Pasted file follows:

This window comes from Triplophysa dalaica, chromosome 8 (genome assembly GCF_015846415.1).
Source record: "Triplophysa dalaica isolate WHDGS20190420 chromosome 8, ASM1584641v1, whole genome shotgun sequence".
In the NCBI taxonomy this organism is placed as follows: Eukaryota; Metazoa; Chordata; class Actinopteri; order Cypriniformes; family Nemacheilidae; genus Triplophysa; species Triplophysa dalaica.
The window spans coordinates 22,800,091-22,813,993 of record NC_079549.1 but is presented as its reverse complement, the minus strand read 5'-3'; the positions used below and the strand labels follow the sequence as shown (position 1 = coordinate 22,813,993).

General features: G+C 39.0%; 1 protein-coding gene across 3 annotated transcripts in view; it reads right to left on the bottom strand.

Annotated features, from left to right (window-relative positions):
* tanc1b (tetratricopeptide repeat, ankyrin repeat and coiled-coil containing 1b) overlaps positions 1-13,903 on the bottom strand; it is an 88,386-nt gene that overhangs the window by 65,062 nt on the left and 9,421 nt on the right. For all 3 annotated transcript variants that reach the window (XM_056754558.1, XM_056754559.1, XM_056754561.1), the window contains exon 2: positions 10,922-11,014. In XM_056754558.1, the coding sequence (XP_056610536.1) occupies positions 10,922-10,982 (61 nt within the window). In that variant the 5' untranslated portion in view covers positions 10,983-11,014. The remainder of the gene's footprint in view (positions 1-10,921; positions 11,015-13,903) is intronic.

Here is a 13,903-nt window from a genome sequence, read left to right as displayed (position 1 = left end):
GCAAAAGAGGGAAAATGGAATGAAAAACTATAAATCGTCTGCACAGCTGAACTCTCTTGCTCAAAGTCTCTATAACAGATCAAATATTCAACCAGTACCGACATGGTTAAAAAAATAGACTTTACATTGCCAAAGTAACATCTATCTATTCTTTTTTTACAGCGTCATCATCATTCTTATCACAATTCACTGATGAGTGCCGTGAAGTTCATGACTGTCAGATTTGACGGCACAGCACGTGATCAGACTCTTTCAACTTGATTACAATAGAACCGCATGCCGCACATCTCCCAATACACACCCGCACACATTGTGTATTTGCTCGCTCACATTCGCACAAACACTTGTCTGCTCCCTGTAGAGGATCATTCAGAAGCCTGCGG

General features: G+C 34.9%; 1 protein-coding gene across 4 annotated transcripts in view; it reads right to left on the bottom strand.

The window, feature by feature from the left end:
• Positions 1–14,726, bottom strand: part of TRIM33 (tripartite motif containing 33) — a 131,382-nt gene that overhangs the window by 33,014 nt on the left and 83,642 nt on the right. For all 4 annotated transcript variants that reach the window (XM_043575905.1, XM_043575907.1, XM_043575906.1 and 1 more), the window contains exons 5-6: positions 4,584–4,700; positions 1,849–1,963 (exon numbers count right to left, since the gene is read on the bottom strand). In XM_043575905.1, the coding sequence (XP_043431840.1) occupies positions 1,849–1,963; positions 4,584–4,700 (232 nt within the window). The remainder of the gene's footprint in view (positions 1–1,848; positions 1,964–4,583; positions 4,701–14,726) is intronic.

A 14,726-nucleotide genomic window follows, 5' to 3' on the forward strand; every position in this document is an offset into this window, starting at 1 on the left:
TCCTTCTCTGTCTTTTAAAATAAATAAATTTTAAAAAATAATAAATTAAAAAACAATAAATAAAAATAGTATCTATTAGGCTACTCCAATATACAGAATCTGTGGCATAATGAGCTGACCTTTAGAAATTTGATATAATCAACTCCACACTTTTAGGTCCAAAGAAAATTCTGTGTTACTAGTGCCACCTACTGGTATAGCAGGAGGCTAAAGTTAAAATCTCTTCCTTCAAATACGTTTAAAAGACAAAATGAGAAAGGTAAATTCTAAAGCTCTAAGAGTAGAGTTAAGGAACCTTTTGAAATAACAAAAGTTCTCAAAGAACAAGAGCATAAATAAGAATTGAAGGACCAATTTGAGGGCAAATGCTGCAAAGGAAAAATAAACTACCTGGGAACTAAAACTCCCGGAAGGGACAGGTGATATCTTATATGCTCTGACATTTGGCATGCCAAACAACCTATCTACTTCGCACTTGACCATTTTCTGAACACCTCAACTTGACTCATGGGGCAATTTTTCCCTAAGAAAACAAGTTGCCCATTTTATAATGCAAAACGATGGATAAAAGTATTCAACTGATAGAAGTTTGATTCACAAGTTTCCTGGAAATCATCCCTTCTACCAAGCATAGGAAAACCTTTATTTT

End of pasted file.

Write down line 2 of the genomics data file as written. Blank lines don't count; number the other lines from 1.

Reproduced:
Source record: "Triplophysa dalaica isolate WHDGS20190420 chromosome 8, ASM1584641v1, whole genome shotgun sequence".